I watched this back-to-back with Sada (1998)
, after furthermore doing lots of reading up about Sada Abe. That will obviously have made the film more powerful, since not only did I know that Sada was going to strangle her lover and cut off his genitals, but I also knew exactly how everything they did beforehand was leading up to that. Furthermore, to state the obvious, I also knew that it's a true story.
However even allowing for that, the film's still a masterpiece.
To state the obvious, it's one of the most famous arthouse films in the world, banned pretty much everywhere for decades. It's mainstream cinema, but full of hardcore sex scenes. I mean chock-a-block. Nothing stops these two, not even an audience. Sada's emotions are so powerful that she's going to love Ishida literally to death, while he's a sex maniac who'll take a fat old innkeeper if there's no one else in the house. Eventually the servants refusing to go in their room because they're at it non-stop, all day, every day. It smells and Sada doesn't even allow herself time off to eat, having more interesting things to put in her mouth.
However as I said, it's also a proper film, with emotional truth. The sex never seems like pornography. Instead it feels more honest than regular cinema, since that's what these people are doing and yet in any other film we'd be looking away discreetly. Oshima's doing the same thing Peter Shaffer did in Equus, which is to bring us to a horrifying understanding of how a human being could do something unthinkable. I don't know if this is how it was really like between Sada and Ishida, but it feels so raw that you'll hardly be able to imagine it happening any other way. Dramatically, it's truthful.
I believed the sado-masochism. I believed the way they got into experimenting with auto-erotic asphyxiation. I believed the differences in how much it turned each of them on and how this builds into something uncomfortable to watch. Most of all though, I believed in the subtle and awful journey of this Sada Abe. My God, she's frightening. Look at the scene where Ishida says he's scared. Me, I was terrified just watching them and I didn't have Sada's cord around my neck.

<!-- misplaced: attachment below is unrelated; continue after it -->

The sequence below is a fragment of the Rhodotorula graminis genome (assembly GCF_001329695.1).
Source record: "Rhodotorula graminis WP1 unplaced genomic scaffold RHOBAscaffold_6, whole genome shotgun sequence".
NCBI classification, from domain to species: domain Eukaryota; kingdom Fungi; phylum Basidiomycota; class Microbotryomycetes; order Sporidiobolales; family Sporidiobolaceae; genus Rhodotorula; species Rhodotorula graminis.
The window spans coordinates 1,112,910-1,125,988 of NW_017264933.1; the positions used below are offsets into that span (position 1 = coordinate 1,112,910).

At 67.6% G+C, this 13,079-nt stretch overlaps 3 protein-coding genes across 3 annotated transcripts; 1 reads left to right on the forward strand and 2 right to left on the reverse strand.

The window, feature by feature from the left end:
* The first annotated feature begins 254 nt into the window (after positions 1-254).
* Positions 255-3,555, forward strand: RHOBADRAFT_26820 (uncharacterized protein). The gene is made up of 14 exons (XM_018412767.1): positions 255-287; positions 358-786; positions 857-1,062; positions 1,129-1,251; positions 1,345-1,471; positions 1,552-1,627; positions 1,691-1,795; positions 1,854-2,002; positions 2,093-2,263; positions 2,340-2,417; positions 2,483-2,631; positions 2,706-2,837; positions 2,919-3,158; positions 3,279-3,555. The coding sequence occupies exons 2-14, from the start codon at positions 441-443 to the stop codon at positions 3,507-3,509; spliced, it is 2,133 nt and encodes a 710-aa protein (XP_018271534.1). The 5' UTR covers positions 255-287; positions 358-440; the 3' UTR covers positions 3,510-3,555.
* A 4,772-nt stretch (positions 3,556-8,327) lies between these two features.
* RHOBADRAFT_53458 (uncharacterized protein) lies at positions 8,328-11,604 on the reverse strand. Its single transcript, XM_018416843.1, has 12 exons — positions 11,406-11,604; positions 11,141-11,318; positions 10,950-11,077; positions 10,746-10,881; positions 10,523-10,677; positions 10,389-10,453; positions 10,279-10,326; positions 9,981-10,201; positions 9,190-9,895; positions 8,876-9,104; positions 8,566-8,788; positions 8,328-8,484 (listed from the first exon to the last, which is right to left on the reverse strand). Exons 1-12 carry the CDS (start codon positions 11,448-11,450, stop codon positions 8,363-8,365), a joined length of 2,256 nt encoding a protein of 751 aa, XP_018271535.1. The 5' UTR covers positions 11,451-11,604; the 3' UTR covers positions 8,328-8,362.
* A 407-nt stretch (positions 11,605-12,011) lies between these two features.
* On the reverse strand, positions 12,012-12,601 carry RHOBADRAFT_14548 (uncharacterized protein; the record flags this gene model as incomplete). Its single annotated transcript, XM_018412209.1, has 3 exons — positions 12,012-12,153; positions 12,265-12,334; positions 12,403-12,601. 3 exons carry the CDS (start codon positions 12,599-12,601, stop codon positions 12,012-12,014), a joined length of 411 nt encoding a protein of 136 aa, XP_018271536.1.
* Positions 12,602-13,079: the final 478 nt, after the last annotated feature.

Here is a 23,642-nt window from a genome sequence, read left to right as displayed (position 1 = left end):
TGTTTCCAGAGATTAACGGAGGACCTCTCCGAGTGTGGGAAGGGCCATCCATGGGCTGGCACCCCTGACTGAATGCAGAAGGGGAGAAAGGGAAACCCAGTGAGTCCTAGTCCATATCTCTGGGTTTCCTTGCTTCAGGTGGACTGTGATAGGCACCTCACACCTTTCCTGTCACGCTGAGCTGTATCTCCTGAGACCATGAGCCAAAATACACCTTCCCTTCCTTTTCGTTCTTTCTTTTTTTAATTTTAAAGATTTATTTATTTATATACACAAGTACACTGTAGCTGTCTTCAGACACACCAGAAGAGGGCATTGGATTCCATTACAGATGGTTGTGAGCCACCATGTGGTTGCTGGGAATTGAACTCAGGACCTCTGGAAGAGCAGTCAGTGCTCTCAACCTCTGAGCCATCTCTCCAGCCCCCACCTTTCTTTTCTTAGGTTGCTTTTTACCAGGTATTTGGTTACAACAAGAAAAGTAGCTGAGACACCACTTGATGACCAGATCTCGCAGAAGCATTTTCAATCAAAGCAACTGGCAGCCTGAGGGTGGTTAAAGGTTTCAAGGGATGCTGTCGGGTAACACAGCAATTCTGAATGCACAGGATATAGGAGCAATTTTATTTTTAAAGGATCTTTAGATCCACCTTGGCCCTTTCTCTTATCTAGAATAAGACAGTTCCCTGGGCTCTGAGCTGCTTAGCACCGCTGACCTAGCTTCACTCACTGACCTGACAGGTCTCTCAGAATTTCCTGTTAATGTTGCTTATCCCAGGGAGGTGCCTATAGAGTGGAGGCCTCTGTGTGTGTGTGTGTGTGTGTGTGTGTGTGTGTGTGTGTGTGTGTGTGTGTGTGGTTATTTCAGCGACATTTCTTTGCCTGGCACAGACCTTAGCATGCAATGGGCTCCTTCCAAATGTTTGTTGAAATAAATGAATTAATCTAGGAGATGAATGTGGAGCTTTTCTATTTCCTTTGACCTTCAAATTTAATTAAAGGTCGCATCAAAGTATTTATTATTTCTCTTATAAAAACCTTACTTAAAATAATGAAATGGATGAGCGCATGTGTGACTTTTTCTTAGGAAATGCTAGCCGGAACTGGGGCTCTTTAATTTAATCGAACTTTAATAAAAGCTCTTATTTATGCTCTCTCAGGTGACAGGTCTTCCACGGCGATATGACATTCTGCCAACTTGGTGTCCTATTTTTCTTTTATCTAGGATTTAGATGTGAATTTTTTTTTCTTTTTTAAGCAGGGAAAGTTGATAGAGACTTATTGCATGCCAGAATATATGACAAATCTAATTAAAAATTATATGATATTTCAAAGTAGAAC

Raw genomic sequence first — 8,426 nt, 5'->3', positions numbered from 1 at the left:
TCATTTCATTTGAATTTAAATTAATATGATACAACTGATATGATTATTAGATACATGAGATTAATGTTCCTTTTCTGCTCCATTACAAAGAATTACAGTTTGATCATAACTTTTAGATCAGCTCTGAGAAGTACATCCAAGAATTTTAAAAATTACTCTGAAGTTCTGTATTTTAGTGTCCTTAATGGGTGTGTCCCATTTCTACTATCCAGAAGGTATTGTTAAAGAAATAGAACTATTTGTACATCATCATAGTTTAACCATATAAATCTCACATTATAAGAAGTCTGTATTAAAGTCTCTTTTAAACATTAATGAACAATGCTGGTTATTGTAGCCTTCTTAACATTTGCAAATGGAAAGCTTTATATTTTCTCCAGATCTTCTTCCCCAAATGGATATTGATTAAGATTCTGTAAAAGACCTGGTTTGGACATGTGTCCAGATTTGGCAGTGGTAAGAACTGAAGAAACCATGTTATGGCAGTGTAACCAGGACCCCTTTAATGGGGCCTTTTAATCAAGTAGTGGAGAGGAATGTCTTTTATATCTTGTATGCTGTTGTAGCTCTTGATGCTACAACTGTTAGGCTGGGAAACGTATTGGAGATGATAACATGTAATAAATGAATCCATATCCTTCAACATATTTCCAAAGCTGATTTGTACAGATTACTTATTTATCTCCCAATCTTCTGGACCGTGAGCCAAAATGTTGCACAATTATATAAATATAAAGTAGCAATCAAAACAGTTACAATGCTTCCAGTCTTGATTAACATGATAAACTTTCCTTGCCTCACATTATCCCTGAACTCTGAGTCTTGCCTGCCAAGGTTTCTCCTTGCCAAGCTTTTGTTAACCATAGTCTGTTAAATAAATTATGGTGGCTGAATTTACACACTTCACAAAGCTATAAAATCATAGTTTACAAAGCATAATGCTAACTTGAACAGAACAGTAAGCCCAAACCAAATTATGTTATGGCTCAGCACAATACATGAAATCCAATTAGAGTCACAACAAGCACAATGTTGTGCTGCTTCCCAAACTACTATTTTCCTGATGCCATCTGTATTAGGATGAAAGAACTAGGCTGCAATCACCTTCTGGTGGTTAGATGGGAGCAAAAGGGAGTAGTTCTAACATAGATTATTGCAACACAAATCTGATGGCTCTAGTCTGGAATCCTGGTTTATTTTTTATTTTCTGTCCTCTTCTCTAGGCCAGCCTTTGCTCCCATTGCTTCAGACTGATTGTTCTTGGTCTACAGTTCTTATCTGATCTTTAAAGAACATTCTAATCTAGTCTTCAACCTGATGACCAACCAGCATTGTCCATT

Comparing it with other Sada movies is interesting. Its timespan is the most focused of any of them, starting with Sada already at Ishida's restaurant and basically ending with the killing and cutting. This means it goes quite slowly. Me, I was on board with that, but don't go in expecting a plot-driven movie. However the actual scenes and dialogue are almost startlingly similar to those of the 1998 film
and I bet that that's true of the 1975 film
too. There's so much source material that it's like seeing different productions of a stage play. The text stays the same. We're just seeing what a new director and cast are doing with it. Sada herself twice gave a detailed account of what happened, once in her confession to the police after being arrested and once in her 1948 autobiography, Memoirs of Abe Sada: Half a Lifetime of Love. Anyway, this version has its own particular emphasis and some scenes you won't see in other films, the most eyebrow-raising of which often involve geishas. Was that a traditional Japanese wedding custom? I don't remember that at mine.
Oh, and the gore effect at the end? I could happily never see that again in my life, thank you.
It's capable of being funny, with for instance the old inkeeper lady. Its recreation of 1936 is far more immersive than Obayashi's, as with for instance the trains and the soldiers marching in the street. It's got a scene where someone inserts a boiled egg in a woman's private parts, then eats it. Also, most notoriously of all, it has a scene in which Sada grabs the penis of a naked little boy, which is still a sticking point with the BBFC today and shows that this is a woman who's travelled a long, long way from anything that you or I might regard as healthy.
Most importantly though, it's showing us a murder that grew out of love. You can watch it coming. Be afraid.